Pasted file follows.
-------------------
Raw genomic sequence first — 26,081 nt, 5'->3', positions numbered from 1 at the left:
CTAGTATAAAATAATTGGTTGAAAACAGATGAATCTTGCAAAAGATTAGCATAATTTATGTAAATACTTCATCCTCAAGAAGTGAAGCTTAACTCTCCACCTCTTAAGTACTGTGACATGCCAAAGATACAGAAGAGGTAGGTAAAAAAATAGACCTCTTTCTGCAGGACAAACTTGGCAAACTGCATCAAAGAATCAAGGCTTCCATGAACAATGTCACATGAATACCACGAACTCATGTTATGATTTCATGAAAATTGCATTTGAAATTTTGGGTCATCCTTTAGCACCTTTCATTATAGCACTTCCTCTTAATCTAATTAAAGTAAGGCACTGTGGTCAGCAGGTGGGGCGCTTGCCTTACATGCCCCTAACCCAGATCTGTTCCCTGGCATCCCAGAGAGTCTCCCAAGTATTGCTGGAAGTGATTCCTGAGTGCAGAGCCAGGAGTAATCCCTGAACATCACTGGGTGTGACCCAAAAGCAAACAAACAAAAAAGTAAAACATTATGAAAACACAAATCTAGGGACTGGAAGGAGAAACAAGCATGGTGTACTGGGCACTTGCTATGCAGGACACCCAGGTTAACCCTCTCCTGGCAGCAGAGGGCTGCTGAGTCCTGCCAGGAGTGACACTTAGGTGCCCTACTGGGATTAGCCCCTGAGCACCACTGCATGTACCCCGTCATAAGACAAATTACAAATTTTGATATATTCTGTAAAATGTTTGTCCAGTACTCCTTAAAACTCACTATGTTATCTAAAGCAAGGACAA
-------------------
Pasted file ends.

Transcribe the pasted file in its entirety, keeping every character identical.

Raw genomic sequence first — 26,081 nt, 5'->3', positions numbered from 1 at the left:
CTAGTATAAAATAATTGGTTGAAAACAGATGAATCTTGCAAAAGATTAGCATAATTTATGTAAATACTTCATCCTCAAGAAGTGAAGCTTAACTCTCCACCTCTTAAGTACTGTGACATGCCAAAGATACAGAAGAGGTAGGTAAAAAAATAGACCTCTTTCTGCAGGACAAACTTGGCAAACTGCATCAAAGAATCAAGGCTTCCATGAACAATGTCACATGAATACCACGAACTCATGTTATGATTTCATGAAAATTGCATTTGAAATTTTGGGTCATCCTTTAGCACCTTTCATTATAGCACTTCCTCTTAATCTAATTAAAGTAAGGCACTGTGGTCAGCAGGTGGGGCGCTTGCCTTACATGCCCCTAACCCAGATCTGTTCCCTGGCATCCCAGAGAGTCTCCCAAGTATTGCTGGAAGTGATTCCTGAGTGCAGAGCCAGGAGTAATCCCTGAACATCACTGGGTGTGACCCAAAAGCAAACAAACAAAAAAGTAAAACATTATGAAAACACAAATCTAGGGACTGGAAGGAGAAACAAGCATGGTGTACTGGGCACTTGCTATGCAGGACACCCAGGTTAACCCTCTCCTGGCAGCAGAGGGCTGCTGAGTCCTGCCAGGAGTGACACTTAGGTGCCCTACTGGGATTAGCCCCTGAGCACCACTGCATGTACCCCGTCATAAGACAAATTACAAATTTTGATATATTCTGTAAAATGTTTGTCCAGTACTCCTTAAAACTCACTATGTTATCTAAAGCAAGGACAA